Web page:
We can’t be the only ones looking forward to taking a dip in the swimming pool this summer while enjoying an ice cold drink. Fingers crossed, your swimming pool of choice is urine free, but if we are being honest, that’s likely not the reality. Luckily, the sanitation of pools can be controlled with chemicals such as chlorine. As a testing lab, we remain consistently curious about how analytical science can be used to produce answers to nagging questions. Let’s take the question of pee in the pool—how much is there? How would you even begin to assess this?
Foundationally, it is worth considering how urine would even be detected since the chemicals used to make the pool sanitary destroy common compounds found in urine, urea for example. Scientists at the University of Alberta decided to tackle this analytical challenge and come up with a way to quantify urine in the pool. They started with a widely consumed compound, acesulfame-K (ACE).
ACE is present in common artificial sweeteners. When ACE is consumed it enters the stomach and the rest of the food gets digested. However, ACE leaves your stomach and passes through your blood unchanged. From there, it gets filtered into the kidneys, still unchanged. Next, it enters the urine stream, (can you guess what comes next?) still unchanged. If the person happens to be in a pool when they urinate (yes, that is so gross), it enters the pool still unchanged. Based on this knowledge, researchers discovered that if they could test for the presence of ACE in a swimming pool, they could extrapolate the amount of urine present based on other research efforts done to establish the average amount of ACE in urine.
The amount of ACE within swimming pools is measured on the nanograms per liter order, which means roughly a part per trillion level. In order to accomplish analysis this sensitive an incredible instrument was required—one we are fortunate to have on site—Liquid Chromatography/Mass Spectrometry (LC/MS). LC/MS has extreme sensitivity and is suited for an analysis of this nature.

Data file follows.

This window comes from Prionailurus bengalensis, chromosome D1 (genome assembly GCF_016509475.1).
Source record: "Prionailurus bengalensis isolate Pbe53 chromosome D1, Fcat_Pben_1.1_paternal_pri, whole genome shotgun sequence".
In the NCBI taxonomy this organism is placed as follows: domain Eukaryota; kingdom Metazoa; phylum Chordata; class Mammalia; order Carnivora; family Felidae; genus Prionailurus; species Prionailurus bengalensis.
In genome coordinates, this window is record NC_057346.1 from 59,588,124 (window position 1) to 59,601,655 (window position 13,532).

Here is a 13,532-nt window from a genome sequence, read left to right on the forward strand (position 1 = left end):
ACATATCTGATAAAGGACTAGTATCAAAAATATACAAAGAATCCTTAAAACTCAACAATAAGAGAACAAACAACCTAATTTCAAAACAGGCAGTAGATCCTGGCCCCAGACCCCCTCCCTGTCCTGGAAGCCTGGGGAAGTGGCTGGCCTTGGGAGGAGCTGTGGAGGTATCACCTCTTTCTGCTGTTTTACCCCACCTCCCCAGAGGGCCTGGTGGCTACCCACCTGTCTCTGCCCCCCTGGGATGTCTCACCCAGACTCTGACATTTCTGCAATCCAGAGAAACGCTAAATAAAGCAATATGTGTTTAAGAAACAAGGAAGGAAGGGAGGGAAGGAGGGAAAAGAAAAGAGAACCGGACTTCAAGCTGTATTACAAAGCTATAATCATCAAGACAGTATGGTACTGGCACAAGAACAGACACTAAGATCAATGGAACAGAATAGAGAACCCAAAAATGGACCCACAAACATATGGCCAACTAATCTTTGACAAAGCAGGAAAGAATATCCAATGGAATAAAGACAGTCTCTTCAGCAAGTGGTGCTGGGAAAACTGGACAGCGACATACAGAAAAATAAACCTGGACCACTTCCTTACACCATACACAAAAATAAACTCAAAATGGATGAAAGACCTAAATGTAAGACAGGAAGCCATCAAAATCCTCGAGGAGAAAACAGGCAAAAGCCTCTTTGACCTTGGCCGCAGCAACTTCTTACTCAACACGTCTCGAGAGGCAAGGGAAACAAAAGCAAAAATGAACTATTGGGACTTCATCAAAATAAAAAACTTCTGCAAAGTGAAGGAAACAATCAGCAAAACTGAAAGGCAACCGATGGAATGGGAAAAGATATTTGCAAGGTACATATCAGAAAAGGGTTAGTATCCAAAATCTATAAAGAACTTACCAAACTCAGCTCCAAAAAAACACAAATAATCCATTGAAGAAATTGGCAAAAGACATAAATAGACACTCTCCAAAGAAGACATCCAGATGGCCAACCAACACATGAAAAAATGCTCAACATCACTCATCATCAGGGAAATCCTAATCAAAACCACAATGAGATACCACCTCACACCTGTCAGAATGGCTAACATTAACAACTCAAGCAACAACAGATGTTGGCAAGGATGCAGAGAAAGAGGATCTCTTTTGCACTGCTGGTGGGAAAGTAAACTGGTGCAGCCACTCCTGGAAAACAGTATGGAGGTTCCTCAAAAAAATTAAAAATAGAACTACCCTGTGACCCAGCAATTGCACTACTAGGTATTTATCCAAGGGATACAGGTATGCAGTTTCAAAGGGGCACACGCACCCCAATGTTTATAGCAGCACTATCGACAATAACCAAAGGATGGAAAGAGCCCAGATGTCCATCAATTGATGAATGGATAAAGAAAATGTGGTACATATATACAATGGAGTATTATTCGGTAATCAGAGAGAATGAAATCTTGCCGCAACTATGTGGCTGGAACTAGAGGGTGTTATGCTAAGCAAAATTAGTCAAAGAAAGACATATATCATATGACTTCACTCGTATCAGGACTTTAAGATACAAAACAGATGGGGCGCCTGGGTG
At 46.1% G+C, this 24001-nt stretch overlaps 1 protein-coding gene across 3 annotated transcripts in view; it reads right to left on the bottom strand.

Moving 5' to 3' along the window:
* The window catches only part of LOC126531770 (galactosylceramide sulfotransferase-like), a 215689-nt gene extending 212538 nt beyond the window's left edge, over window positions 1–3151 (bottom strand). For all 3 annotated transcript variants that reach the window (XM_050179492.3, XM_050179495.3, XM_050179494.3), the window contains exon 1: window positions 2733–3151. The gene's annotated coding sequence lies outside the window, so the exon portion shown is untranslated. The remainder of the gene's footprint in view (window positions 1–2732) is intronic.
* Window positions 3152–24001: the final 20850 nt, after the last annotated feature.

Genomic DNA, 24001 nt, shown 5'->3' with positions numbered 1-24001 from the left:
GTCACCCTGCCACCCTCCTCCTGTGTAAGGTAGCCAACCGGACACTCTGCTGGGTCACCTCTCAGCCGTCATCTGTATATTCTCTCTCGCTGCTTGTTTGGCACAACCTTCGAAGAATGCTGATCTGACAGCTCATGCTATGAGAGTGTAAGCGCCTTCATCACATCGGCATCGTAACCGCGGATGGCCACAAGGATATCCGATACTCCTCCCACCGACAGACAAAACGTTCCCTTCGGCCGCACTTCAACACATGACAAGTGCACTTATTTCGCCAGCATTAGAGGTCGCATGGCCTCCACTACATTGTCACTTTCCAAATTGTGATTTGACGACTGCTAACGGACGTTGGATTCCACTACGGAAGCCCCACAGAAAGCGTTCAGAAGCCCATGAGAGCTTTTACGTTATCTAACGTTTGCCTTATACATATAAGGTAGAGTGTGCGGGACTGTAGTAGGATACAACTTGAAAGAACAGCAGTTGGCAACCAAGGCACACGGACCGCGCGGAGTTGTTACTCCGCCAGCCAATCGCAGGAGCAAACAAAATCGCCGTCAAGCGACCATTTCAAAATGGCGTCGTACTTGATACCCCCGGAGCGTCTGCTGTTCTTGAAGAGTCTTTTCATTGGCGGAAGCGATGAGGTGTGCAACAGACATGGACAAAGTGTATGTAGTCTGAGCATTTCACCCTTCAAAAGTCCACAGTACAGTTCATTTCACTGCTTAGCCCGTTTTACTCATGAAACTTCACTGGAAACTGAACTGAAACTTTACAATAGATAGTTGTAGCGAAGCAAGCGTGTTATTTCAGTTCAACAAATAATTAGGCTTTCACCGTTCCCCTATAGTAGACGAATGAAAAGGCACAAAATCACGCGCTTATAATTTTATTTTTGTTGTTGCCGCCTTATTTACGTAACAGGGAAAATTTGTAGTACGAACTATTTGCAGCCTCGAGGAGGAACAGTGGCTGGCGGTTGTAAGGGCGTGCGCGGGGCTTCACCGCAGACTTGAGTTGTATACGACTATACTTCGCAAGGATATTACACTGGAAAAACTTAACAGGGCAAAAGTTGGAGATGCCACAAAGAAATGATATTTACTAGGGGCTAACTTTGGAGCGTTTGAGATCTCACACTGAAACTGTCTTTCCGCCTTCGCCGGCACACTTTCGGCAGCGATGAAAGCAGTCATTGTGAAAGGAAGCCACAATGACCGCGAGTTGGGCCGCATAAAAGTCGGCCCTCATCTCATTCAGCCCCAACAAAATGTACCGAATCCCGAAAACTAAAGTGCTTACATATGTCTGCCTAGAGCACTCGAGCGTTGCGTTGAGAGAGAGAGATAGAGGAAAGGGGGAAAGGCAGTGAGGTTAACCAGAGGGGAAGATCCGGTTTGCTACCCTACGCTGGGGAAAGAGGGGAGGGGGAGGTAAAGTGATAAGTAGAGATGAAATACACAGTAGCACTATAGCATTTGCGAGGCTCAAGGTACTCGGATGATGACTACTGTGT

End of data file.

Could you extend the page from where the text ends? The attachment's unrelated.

Chromatography, in general, is the right choice when trying to separate out mixtures, like pool water full of chemicals and possibly urine. LC-MS rather than Gas Chromatography-Mass Spectrometry (GC-MS) was used because ACE is a non-volatile compound. In order to analyze a sample with GC-MS it must be heated and the volatiles are then analyzed, ACE doesn’t have a boiling point, it degrades when temperatures are high enough. Mass-spectrometry is what allows for the identification of the individual components within a mixture of compounds.
For this research, a controlled study was not conducted. The lack of a controlled study was one known limitation and resulted in conducting this research based on a variety of assumptions. However, can you imagine what a controlled study related to urine in pools would be like? Potentially lots of people drinking lots of diet drinks and then taking a dip in the pool. Science can be strange, that’s for sure.
A vulnerability of this study is that ACE in a swimming pool could be the result of something other than urine. For example, if someone accidentally dropped a diet soda into the pool it would immediately give false-positive results for copious amounts of urine. Based on the calculations and information provided in this study, if you dropped 8-ounces of soda in a pool it would give results of 56 liters or urine in the swimming pool.
So what can we conclude from this strangely fascinating scientific study? Many things! Once again, we are able to see the everyday application of specialized analytical techniques, like LC-MS. We are also struck by the curious minds that endeavored to measure urine in the swimming pool in the first place. We can conclude above all else, science is anything but dull.